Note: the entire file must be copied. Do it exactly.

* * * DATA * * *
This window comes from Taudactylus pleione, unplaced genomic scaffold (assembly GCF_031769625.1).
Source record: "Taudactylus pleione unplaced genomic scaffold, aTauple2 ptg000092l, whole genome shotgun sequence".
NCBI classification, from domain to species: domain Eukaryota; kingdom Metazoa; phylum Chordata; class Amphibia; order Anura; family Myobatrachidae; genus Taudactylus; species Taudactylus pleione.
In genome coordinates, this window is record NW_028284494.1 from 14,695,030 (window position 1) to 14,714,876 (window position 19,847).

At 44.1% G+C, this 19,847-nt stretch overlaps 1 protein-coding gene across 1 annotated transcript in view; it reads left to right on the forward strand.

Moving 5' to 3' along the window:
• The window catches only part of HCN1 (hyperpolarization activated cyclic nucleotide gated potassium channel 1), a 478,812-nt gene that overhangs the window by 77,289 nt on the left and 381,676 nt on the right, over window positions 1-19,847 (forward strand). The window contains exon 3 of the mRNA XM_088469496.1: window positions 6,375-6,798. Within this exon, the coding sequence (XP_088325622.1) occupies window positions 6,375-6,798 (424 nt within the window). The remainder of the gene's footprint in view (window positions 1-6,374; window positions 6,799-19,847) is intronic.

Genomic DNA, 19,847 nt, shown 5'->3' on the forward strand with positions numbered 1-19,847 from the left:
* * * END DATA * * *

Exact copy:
This window comes from Taudactylus pleione, unplaced genomic scaffold (assembly GCF_031769625.1).
Source record: "Taudactylus pleione unplaced genomic scaffold, aTauple2 ptg000092l, whole genome shotgun sequence".
NCBI classification, from domain to species: domain Eukaryota; kingdom Metazoa; phylum Chordata; class Amphibia; order Anura; family Myobatrachidae; genus Taudactylus; species Taudactylus pleione.
In genome coordinates, this window is record NW_028284494.1 from 14,695,030 (window position 1) to 14,714,876 (window position 19,847).

At 44.1% G+C, this 19,847-nt stretch overlaps 1 protein-coding gene across 1 annotated transcript in view; it reads left to right on the forward strand.

Moving 5' to 3' along the window:
• The window catches only part of HCN1 (hyperpolarization activated cyclic nucleotide gated potassium channel 1), a 478,812-nt gene that overhangs the window by 77,289 nt on the left and 381,676 nt on the right, over window positions 1-19,847 (forward strand). The window contains exon 3 of the mRNA XM_088469496.1: window positions 6,375-6,798. Within this exon, the coding sequence (XP_088325622.1) occupies window positions 6,375-6,798 (424 nt within the window). The remainder of the gene's footprint in view (window positions 1-6,374; window positions 6,799-19,847) is intronic.

Genomic DNA, 19,847 nt, shown 5'->3' on the forward strand with positions numbered 1-19,847 from the left: